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Two of my Urban Sketch friends invited me for a meet up in the historic part of Downtown, el Pueblo de los Angeles. There was such a friendly Mexican community vibe to the place, and within minutes we were enjoying the company of families interested in checking out our sketches.

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A quick capture of City Hall and Grand Park.  As often happens with urban sketching, the sketch, however simple, reminds you later of the people you met while sketching. In this case the friendly Latino family of 7 or 8 siblings, cousins and parents, who stopped to marvel at what I was doing with my colorful paints and water brush. The six year old told me that if I mixed all my  colors together I would get brown. And the teenage boy said they were learning about color mixing and value scales in school. I think the kids would have stayed with me a long while, but the parents (wrongly) thought they might be intruding and ushered them off.

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There’s more to the trip of course, but you’re getting the sketch version here. I’ll end with the airport where I had lots of time to capture travelers looking at their screens.!

Porto: Part II

 

And then the much anticipated Urban Sketchers Symposium 2018 began with registration at 11am. The event had somehow grown to 800 sketchers from around the world (500 the past two years I attended) and they all seemed to converge at once on the Alfondega or “hub”. Here’s what happened to me. . .

 

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And so the Symposium started for me “taking shelter” on the littered steps across the street where some ebullient Brits were sketching and chatting. And I guess you can tell by the sketch that I was ready for some fun.

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And later, while a long row of experienced sketchers from around the world were doing the entire skyline of colorful edifices on the hill, I picked out one spot on the hill to do a quick study. A rousing opening ceremony closed out the day.

Workshops started the next day and I had signed up for a full schedule of four workshops and a demonstration over the three days.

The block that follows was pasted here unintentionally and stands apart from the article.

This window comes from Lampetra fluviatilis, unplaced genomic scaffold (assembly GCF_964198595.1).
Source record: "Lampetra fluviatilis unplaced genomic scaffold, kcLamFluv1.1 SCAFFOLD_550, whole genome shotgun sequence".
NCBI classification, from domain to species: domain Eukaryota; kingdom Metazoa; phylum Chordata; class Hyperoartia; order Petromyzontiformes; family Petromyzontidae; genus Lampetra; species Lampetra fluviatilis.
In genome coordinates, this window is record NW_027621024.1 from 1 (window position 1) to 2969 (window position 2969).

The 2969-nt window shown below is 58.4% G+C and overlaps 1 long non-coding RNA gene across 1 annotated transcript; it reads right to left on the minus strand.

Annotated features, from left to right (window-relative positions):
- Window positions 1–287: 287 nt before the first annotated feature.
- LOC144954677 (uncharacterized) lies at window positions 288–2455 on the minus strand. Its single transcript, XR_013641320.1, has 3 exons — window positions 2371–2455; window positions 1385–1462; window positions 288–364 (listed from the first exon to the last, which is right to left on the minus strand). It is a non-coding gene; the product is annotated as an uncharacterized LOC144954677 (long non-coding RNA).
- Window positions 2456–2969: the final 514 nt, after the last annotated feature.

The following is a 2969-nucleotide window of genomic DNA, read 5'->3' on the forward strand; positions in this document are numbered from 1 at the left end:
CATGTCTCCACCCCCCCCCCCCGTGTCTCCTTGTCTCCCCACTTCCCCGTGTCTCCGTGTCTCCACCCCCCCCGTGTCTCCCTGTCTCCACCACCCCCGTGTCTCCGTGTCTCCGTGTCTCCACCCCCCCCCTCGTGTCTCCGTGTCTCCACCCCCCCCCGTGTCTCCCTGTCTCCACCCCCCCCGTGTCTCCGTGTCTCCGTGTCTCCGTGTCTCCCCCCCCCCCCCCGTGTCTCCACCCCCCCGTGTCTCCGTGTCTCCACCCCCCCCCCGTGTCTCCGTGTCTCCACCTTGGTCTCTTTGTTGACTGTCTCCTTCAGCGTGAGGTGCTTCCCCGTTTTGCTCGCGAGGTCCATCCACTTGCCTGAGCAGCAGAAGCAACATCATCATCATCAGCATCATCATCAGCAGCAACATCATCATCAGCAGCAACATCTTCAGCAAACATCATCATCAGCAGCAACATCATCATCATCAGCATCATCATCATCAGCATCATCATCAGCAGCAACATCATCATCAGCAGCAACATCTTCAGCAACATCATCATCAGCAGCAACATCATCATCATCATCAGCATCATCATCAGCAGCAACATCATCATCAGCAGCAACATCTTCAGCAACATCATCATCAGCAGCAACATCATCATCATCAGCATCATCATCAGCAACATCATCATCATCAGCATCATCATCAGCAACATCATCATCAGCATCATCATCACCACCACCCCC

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L.K. Bing, architect and master painter from Indonesia was teaching my first workshop Dramatic Atmosphere in Black and White. We climbed the hill to a spot with the street view he wanted to capture, waited until we could find a spot for 15 of us to congregate on the street without blocking any doors. Then the delivery trucks started arriving and we kept squeezing over to avoid toes getting run over. (Urban sketcher workshops are always great adventures!)

We started out with the little cards he gave us, sketching the shadow patterns of the scene with water soluble pencil and black watercolor and white, then moved on to a larger piece. The view was partially blocked by the trucks and the wall of tourists who were curious and wanting to take pictures of us. The day was overcast so we were mostly guessing at shadows, but I must say that getting to see this teacher paint with large expressive strokes that captured the drama of street life was worth every minute.

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In the afternoon I attended a demonstration with U.K. teacher Lynda Gray

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This is Lynda’s signature style, gorgeous line work that thins out at the edges and delicate, restrained watercolor around the focal point. The result is serene and refined. Watching her slow build up of color was a relaxing break from the mad rush of activity in the city and symposium events.